This iteration also includes an attempt to simplify the drop-down subject menu in the “Everything” tab, which some of our classmates pointed to as a potential area for improvement. Currently, the drop-down menu lists subject areas within which the user may chose to limit his search. The default selection is “Multi-Subject Resources” this was re-named to “Everything,” since most users searching for an item will not be concerned with which subject-specific resource are being searched. These search parameters are better positioned as advanced search fields.

The Gateway includes an “Advanced Search” link on the Everything tab, and it contains the same search options that are on the Everything tab. That is to say, the Advanced Search is the same as the “Everything” search. Or, the “Everything” search includes advanced search options. Therefore, our classmates were correct in intuiting that subject-specific resource options are overkill for a “Quick Search.”


Current site: Everything tab with subject resource drop-down menu expanded


Advanced Search: Includes the same search options as the Everything tab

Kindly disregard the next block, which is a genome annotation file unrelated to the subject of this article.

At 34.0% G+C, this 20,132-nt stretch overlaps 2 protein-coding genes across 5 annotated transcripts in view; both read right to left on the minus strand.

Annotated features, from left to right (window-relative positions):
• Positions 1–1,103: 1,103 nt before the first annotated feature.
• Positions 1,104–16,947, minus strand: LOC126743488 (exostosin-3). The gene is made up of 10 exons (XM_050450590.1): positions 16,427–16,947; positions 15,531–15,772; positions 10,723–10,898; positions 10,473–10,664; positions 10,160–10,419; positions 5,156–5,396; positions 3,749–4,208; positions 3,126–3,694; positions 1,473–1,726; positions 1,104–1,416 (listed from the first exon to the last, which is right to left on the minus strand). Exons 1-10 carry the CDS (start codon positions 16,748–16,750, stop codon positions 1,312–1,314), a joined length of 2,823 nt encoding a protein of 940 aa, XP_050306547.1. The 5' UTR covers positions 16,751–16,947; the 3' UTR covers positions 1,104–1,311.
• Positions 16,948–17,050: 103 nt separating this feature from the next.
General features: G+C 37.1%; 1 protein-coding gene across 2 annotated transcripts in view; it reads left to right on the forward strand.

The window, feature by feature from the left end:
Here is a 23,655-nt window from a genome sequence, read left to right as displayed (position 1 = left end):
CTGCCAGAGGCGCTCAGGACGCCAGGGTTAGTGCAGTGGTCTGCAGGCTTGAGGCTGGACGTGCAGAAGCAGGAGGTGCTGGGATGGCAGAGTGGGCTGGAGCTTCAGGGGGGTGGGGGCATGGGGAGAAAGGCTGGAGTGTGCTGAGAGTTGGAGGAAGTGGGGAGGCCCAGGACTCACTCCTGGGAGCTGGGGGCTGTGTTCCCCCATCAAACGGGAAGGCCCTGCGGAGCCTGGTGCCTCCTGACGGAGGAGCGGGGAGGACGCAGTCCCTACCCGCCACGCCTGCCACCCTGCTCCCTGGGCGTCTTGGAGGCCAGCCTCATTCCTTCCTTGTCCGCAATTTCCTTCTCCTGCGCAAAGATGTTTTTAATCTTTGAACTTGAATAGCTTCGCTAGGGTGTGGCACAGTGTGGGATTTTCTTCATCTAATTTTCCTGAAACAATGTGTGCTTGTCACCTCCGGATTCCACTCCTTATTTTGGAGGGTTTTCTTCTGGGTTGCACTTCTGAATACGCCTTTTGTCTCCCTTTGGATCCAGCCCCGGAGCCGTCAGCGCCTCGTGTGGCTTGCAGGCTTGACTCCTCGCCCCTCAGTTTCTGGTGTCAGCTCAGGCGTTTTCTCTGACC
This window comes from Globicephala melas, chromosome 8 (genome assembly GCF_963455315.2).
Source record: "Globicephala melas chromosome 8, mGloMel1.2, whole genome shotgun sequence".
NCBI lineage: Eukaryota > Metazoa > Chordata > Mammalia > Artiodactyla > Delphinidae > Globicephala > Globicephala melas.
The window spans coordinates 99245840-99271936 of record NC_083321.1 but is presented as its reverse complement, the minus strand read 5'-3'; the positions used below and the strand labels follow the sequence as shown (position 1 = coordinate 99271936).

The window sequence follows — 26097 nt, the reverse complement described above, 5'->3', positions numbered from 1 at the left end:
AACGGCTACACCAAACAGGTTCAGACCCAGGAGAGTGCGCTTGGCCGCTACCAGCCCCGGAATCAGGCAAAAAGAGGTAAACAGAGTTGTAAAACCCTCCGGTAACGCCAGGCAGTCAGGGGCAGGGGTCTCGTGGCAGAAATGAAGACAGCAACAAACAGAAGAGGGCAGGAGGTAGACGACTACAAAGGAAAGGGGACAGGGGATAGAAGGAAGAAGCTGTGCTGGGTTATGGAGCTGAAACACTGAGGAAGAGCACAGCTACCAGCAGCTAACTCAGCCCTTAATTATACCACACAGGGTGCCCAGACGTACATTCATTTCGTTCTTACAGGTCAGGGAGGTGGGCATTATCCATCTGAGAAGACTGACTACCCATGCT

Because users may select subject-specific resources via Advanced Search, it is redundant to include these options on the Quick Search tab. Furthermore, the consolidation of the tabs from six into three, and the renaming of the “Everything” tab to “Quick Search” attempts to create the  feeling of a centralized catalog that may be searched within one or two clicks. To then ask the user to choose subject-specific resources undoes this, and fragments the catalog. Scott Berkun discusses this idea of flow and invisible design in his essay, “The Role of Flow in Web Design.” The databases that power the library’s catalog search are too visible behind the subject resource drop-down menu. This transparency is appropriate within an advanced search; it is not appropriate for homepage design, nor especially for a search tool that is “Quick”.